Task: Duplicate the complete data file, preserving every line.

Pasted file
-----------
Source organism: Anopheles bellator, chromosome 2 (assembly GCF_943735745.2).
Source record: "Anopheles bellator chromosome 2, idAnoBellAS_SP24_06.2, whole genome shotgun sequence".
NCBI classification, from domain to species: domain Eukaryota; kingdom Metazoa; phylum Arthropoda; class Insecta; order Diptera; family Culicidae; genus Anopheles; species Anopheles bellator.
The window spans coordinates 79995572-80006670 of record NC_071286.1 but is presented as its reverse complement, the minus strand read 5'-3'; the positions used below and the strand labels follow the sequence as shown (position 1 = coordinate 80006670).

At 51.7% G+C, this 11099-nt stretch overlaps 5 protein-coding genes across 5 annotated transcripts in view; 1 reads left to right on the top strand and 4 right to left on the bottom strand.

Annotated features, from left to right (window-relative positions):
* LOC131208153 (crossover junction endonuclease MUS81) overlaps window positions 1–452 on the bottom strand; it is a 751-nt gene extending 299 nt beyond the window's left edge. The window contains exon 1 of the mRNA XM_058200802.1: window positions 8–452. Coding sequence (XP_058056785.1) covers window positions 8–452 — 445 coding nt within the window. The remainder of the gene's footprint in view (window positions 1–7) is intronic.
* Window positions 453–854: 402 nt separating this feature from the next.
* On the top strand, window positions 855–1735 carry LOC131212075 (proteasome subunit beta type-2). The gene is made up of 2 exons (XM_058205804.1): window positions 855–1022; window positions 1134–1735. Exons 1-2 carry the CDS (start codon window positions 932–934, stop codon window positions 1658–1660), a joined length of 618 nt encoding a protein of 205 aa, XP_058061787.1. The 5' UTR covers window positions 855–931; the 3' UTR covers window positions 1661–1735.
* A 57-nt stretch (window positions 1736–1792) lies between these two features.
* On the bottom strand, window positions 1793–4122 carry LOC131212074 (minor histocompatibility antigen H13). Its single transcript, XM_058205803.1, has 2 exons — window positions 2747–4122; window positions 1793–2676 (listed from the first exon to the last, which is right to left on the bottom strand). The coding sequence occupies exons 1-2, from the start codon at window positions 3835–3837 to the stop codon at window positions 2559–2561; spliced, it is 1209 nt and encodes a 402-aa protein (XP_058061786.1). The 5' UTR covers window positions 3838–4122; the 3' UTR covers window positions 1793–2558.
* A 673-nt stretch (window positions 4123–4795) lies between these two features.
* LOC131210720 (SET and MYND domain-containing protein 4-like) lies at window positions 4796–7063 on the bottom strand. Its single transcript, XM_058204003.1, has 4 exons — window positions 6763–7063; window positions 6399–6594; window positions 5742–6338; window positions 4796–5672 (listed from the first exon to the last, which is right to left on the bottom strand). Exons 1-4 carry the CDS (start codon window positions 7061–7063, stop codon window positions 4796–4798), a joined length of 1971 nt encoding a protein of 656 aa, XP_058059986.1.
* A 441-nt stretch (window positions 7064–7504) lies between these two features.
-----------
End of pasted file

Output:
Source organism: Anopheles bellator, chromosome 2 (assembly GCF_943735745.2).
Source record: "Anopheles bellator chromosome 2, idAnoBellAS_SP24_06.2, whole genome shotgun sequence".
NCBI classification, from domain to species: domain Eukaryota; kingdom Metazoa; phylum Arthropoda; class Insecta; order Diptera; family Culicidae; genus Anopheles; species Anopheles bellator.
The window spans coordinates 79995572-80006670 of record NC_071286.1 but is presented as its reverse complement, the minus strand read 5'-3'; the positions used below and the strand labels follow the sequence as shown (position 1 = coordinate 80006670).

At 51.7% G+C, this 11099-nt stretch overlaps 5 protein-coding genes across 5 annotated transcripts in view; 1 reads left to right on the top strand and 4 right to left on the bottom strand.

Annotated features, from left to right (window-relative positions):
* LOC131208153 (crossover junction endonuclease MUS81) overlaps window positions 1–452 on the bottom strand; it is a 751-nt gene extending 299 nt beyond the window's left edge. The window contains exon 1 of the mRNA XM_058200802.1: window positions 8–452. Coding sequence (XP_058056785.1) covers window positions 8–452 — 445 coding nt within the window. The remainder of the gene's footprint in view (window positions 1–7) is intronic.
* Window positions 453–854: 402 nt separating this feature from the next.
* On the top strand, window positions 855–1735 carry LOC131212075 (proteasome subunit beta type-2). The gene is made up of 2 exons (XM_058205804.1): window positions 855–1022; window positions 1134–1735. Exons 1-2 carry the CDS (start codon window positions 932–934, stop codon window positions 1658–1660), a joined length of 618 nt encoding a protein of 205 aa, XP_058061787.1. The 5' UTR covers window positions 855–931; the 3' UTR covers window positions 1661–1735.
* A 57-nt stretch (window positions 1736–1792) lies between these two features.
* On the bottom strand, window positions 1793–4122 carry LOC131212074 (minor histocompatibility antigen H13). Its single transcript, XM_058205803.1, has 2 exons — window positions 2747–4122; window positions 1793–2676 (listed from the first exon to the last, which is right to left on the bottom strand). The coding sequence occupies exons 1-2, from the start codon at window positions 3835–3837 to the stop codon at window positions 2559–2561; spliced, it is 1209 nt and encodes a 402-aa protein (XP_058061786.1). The 5' UTR covers window positions 3838–4122; the 3' UTR covers window positions 1793–2558.
* A 673-nt stretch (window positions 4123–4795) lies between these two features.
* LOC131210720 (SET and MYND domain-containing protein 4-like) lies at window positions 4796–7063 on the bottom strand. Its single transcript, XM_058204003.1, has 4 exons — window positions 6763–7063; window positions 6399–6594; window positions 5742–6338; window positions 4796–5672 (listed from the first exon to the last, which is right to left on the bottom strand). Exons 1-4 carry the CDS (start codon window positions 7061–7063, stop codon window positions 4796–4798), a joined length of 1971 nt encoding a protein of 656 aa, XP_058059986.1.
* A 441-nt stretch (window positions 7064–7504) lies between these two features.